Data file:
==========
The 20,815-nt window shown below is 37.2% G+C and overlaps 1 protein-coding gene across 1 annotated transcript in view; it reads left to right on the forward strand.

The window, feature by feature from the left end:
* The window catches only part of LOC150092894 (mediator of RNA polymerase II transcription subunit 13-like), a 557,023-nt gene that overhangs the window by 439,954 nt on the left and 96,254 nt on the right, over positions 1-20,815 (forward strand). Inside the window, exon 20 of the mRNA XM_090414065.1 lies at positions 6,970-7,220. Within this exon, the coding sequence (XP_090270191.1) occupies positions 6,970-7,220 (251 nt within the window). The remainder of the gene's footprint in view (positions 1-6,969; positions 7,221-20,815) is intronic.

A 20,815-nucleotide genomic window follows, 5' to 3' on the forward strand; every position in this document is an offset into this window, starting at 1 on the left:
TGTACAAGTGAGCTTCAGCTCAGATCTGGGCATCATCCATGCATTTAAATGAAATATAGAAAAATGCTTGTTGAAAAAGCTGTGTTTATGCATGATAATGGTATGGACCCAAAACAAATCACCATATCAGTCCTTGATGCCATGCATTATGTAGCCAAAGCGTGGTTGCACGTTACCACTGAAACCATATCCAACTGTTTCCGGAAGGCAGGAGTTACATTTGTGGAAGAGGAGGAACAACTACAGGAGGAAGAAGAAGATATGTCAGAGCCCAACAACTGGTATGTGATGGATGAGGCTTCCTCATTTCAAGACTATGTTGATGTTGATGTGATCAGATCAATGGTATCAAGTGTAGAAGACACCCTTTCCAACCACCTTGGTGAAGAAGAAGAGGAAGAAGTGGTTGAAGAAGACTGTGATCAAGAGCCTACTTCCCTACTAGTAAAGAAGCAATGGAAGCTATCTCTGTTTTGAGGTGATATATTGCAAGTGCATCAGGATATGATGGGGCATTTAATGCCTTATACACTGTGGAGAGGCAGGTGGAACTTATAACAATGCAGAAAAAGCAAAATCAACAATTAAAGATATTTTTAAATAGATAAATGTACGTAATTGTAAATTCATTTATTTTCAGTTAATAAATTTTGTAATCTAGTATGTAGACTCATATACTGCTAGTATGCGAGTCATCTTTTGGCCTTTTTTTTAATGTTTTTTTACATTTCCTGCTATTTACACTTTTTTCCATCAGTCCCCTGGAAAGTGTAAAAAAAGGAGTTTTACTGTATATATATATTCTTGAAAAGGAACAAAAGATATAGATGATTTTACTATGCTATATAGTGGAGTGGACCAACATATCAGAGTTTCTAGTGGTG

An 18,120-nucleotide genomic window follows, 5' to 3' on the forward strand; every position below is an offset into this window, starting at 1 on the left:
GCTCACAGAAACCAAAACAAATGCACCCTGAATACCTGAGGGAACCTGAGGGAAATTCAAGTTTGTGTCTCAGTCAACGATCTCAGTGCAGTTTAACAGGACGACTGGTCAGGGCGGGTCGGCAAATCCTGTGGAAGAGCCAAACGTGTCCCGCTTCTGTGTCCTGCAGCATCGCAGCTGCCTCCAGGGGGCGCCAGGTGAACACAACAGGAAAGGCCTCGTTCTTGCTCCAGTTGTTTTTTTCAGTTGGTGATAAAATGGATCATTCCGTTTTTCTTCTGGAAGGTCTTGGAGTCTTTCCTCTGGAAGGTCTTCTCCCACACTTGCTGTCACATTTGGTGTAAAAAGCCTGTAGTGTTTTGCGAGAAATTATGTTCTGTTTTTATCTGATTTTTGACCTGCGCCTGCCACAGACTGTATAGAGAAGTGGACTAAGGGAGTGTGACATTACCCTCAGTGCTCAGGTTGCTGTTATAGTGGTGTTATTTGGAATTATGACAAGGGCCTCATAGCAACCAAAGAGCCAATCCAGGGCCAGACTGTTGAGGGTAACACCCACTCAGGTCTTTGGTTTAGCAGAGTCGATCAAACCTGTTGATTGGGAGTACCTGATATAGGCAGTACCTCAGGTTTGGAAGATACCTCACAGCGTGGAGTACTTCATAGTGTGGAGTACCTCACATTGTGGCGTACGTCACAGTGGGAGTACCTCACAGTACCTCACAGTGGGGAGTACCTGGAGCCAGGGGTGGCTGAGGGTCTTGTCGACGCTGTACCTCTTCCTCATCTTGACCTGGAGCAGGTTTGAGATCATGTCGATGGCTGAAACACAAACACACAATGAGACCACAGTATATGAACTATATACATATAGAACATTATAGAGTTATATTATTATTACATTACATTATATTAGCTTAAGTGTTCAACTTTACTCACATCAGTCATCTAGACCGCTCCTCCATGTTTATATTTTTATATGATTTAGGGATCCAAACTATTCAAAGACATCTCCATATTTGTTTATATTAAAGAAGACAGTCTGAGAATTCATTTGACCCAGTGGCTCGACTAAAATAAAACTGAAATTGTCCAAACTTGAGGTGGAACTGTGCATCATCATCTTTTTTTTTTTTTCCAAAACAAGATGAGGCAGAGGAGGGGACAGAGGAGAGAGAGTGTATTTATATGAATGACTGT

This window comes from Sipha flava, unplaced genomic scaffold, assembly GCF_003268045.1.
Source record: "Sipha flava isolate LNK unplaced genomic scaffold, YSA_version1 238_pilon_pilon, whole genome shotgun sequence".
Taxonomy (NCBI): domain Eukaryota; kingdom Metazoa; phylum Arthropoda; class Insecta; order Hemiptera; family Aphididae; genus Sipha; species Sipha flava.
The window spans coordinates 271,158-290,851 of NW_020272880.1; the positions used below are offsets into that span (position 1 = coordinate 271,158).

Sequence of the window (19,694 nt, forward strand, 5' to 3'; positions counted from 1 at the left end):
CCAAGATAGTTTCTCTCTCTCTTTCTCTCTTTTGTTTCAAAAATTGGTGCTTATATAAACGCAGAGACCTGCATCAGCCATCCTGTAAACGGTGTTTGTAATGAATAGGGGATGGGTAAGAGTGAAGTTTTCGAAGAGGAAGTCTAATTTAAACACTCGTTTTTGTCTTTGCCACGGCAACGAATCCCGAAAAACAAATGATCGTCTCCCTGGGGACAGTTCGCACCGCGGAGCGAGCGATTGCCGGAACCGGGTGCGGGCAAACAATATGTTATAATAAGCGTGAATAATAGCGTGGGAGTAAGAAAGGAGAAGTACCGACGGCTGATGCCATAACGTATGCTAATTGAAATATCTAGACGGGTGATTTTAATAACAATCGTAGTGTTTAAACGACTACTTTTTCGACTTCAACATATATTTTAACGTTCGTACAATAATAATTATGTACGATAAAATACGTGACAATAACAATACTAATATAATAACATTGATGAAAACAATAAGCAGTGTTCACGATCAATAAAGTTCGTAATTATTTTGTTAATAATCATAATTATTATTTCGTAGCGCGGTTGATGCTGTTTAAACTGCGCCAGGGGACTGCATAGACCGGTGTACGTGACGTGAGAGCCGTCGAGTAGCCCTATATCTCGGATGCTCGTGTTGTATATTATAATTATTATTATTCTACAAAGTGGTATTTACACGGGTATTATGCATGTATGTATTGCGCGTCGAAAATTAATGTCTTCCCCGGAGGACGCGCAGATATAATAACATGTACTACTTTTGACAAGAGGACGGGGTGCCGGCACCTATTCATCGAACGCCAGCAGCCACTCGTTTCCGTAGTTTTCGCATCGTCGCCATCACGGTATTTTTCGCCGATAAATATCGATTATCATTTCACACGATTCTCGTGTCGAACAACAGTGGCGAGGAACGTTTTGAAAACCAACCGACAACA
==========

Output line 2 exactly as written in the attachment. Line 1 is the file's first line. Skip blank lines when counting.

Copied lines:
The window, feature by feature from the left end: